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SMALL WISDOMS OF THE RED CLAY HILLS, THE RED CLAY VALLEYS
The iron man is more than fifty feet tall, so he’s hard to ignore.
Sitting here in my uneasy chair, riffling through pages of a red clay diary, I can see the iron man outside the window, even when not casting my gaze his way. He’s in line of sight so much that I don’t realize I’m observing him. But I do.
This cast iron statue dominates the city and the valley 24/7, which means that locals ignore him. But visitors seeing him for the first time are attracted and puzzled. What’s that big statue all about? they ask.
Out-of-towners meander the streets and byways of the city, trying to find out how to approach the statue. A van full of family pulls up next to me as I pluck a morning newspaper from the front yard.
“Hey, how do I get to that big iron man on the hill?” the driver asks. I know exactly what he’s talking about and point him toward the man of iron’s domain.
Transients have never heard the iron man’s name, so the metal signs pointing to Vulcan Park are no help at all. Only we indigenous denizens know that the statue’s first and last name, his only name, is Vulcan.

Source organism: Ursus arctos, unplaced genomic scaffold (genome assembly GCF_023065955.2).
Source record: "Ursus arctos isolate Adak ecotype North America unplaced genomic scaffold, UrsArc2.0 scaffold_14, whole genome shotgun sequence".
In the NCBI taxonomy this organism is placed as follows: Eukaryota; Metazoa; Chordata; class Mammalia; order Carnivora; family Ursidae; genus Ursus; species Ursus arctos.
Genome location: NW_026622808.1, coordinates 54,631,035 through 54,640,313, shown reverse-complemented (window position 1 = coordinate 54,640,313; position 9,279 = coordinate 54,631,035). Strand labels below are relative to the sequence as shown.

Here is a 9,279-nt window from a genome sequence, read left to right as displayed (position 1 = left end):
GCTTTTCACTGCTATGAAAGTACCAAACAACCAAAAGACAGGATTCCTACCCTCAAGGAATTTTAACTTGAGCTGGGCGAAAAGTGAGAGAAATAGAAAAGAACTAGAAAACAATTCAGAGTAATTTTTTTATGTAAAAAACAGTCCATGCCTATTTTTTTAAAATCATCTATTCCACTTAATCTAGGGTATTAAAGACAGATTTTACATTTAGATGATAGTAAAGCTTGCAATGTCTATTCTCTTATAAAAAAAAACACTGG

Details about Vulcan are readily available to research, so if you do your homework you’ll be well educated. You’ll know more than I.
From my point of view, all I need know is that Vulcan is two years older than my home. He was cast in 1904, my residence was built in 1906. Both have endured storm and temperature and humidity and humiliation and rebirth a few times. But they still stand.
Vulcan’s inanimate gaze takes in everything and nothing, as does my animate gaze. Opening my eyes to the red clay city floods me with thousands of overlapping images that would take a lifetime to describe, a millennium to appreciate, an eon to wholly understand. And even then, the Why would not be clear.
Vulcan is a symbol of what each generation decides to emphasize. My home is an inexplicable sign that many lives have visited and vacated the premises. My easy chair in which red clay rifflings occur is a temporary structure that will persist with or without me.
It’s all like an iron asteroid that flashes nearby, momentarily appreciated, creating stirrings that soon settle and await the puzzlements to come
© Jim Reed 2017 A.D.